• With: Dan Henninger, Jason Riley, Collin Levy, James Freeman

    LEVY: Right. That's the kind of speech the First Amendment was meant to protect. It wasn't meant to protect speech about recipes or sports teams.

    It's political speech, it's there for.

    GIGOT: What about the argument, though, that the rich -- Schumer is making that the rich have more power because they have more money, and therefore can amplify that speech to a greater degree?

    LEVY: I mean, the rich have more money in many ways, but getting rid of the money in politics is not going to create the kind of equal playing field that they think it will.

    (CROSSTALK)

    GIGOT: Go ahead, Dan.

    HENNINGER: One other example, I think, has to be made. The president of the United States, this president, has spent the last five years running around the country raising money, tens of millions of dollars for his own re-election.

    GIGOT: Hundreds of millions.

    HENNINGER: Hundreds of millions. All presidents do this. In 2012, Senator Schumer talked about drowning out the other side. He used a get- out-the -vote apparatus, social media, outreach, and so forth, that drowned the Romney campaign. Perfectly legal! Perfectly legal. But this is what Senator Schumer is talking about is simply doing something to disadvantage his opponents, like the Koch brothers, so that his side can raise millions to win.

    GIGOT: One of the other things they want to do here is be able to regulate companies that spend, or the Koch brothers or others who want to spend on speech. But what about other companies like media companies?

    FREEMAN: Yeah, this is --

    GIGOT: I mean, do you regulate, do you carve out a loophole for the "New York Times" in this new First Amendment?

    FREEMAN: Yes, they would.

    (LAUGHTER)

    I mean, besides that it's just a bad idea to rewrite the Constitution, especially Chuck Schumer stepping in for James Madison, we know he's not going to have his high-minded a goal here.

    But the point is that great double standard. If you own a newspaper, if you own a television network, you can spend as much as you want to get your message out. But government will decide who is a licensed journalist, essentially. And if you're a business, if you're a private citizen and you've got something you want to say, you are going to be strictly controlled and regulated and limited and muzzled in terms of what you can spend. So I can't believe it's gotten this far. We were talking about the impact of the Tea Party. Thank god they're out there, reminding people of the brilliance of our founding people.

    GIGOT: And also needs 38 states to be ratified.

    FREEMAN: Yes.

    GIGOT: Two-thirds of each house. So thank heavens for that --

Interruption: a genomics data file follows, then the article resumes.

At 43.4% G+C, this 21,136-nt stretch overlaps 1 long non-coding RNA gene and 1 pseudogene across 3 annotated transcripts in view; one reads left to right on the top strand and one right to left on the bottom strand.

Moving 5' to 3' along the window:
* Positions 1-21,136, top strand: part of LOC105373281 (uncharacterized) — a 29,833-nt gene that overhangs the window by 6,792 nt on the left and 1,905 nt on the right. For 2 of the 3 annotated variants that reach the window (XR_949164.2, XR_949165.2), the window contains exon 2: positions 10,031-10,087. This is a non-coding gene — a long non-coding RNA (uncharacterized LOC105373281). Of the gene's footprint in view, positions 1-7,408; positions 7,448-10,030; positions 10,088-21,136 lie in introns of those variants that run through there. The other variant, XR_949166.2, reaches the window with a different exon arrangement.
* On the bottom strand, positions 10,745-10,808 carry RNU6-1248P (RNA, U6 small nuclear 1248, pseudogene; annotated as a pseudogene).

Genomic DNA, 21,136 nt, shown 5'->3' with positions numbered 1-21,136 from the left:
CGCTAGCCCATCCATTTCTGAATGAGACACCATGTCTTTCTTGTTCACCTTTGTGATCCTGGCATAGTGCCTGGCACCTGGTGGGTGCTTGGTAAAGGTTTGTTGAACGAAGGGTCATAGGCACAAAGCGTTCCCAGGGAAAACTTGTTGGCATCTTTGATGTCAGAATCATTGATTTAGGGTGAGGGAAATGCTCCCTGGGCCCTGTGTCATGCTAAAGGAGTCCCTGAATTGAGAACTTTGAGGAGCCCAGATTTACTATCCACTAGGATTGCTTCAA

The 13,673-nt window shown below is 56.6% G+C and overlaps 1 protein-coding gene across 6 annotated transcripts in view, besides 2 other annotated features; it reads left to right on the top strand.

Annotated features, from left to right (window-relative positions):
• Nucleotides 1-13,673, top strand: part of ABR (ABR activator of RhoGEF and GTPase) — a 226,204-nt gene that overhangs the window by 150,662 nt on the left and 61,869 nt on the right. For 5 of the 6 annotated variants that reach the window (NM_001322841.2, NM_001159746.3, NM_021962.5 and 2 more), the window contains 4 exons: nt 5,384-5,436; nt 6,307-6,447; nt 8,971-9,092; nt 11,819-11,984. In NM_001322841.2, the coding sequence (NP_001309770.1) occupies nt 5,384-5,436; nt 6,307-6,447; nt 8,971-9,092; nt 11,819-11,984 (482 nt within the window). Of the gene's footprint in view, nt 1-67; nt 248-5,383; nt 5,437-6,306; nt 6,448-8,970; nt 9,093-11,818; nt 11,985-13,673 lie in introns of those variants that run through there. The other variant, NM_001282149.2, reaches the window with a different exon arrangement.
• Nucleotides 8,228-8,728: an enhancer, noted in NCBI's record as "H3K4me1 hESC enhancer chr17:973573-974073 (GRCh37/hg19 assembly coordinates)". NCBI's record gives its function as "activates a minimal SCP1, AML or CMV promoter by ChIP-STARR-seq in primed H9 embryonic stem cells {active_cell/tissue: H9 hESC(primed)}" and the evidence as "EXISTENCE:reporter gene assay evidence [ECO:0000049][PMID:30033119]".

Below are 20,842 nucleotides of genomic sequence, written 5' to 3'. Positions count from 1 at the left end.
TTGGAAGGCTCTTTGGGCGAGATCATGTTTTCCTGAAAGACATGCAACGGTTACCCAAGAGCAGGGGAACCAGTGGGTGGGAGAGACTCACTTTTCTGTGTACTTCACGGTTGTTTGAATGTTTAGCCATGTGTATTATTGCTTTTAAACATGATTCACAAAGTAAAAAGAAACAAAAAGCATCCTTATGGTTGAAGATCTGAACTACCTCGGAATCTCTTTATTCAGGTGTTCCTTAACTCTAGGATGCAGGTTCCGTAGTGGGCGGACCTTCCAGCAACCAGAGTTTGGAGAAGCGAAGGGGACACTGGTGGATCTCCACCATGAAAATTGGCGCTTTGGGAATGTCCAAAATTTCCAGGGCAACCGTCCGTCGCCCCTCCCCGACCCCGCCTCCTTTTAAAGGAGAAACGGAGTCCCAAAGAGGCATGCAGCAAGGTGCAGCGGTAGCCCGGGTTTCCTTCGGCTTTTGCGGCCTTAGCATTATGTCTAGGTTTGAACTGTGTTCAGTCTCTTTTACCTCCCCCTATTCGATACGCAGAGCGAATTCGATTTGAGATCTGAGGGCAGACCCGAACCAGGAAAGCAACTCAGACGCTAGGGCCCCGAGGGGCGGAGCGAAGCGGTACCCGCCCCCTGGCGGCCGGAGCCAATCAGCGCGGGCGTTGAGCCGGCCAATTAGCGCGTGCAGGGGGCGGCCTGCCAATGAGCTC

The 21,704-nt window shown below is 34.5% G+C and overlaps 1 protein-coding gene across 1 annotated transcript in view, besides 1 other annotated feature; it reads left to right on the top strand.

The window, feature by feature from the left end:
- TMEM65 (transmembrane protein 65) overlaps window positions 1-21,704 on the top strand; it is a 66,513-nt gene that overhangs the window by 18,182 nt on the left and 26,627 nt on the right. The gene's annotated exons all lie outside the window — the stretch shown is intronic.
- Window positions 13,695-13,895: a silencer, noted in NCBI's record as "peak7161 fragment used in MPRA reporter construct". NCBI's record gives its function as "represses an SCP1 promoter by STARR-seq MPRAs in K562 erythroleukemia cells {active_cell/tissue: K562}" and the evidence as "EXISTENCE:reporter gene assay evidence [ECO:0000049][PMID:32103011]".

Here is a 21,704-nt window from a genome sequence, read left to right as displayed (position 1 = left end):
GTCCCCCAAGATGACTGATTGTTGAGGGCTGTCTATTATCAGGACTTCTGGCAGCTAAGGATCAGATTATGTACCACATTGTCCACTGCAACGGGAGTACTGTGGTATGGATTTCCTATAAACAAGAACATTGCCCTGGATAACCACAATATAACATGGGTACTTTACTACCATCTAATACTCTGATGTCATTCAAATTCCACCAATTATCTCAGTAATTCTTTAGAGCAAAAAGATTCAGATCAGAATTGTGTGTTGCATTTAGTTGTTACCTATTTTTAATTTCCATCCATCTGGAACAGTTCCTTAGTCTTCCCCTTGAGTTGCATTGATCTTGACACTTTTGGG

(CROSSTALK)

    GIGOT: -- James Madison provision as well.

    We have to take one more break. When we come back, Hits and Misses of the week.

    (COMMERCIAL BREAK)

    GIGOT: Time now for Hits and Misses of the week.

    Collin, starting with you.

    LEVY: Paul, the House voted this week to hold former IRS official, Lois Lerner, in contempt for her failure to testify, her refusal to testify about what she knew about the IRS targeting of conservative groups. Since this scandal broke a year ago, there's been almost nothing but the efforts to make little of it from the administration, from congressional Democrats.

    So I'm glad to see that, in some way, at least, someone is being held accountable.

    GIGOT: All right, Collin.

    Jason?

    RILEY: This is a miss for the Obama administration's response to the schoolgirl kidnappings in Nigeria. This is a strike against the West, a strike against modernity, Paul, and we should be doing more than tweeting about it and sending a team of security experts over there.

    Kidnapping girls for the crime of going to school is appalling. These are fanatics. Sooner or later, they'll be coming after America.

    GIGOT: Dan?

    HENNINGER: Yeah, I would like to give a preliminary hit to Representative Trey Gowdy, named to head the new house select committee on Benghazi this week. Congressman Gowdy held a press conference in which he directed to the press some very pointed, precise, unanswered questions about Benghazi.

    And it suggested to me that if the administration has a problem on Benghazi, it's going to get worse. A skilled congressional prosecutor can be a formidable force, so I would say stay tuned.

    GIGOT: Jason, briefly you don't give the administration credit for --

    RILEY: It's another example of leading from behind. We should be leading this international effort from the front.

    GIGOT: All right.

    And remember, if you have your own Hit or Miss, please send it to us at jer@FOXnews.com. And be sure to follow us on Twitter @jeronfnc.

    That's it for this week's show. Thanks to my panel and to all of you for watching. I'm Paul Gigot. Hope to see you right here next week.

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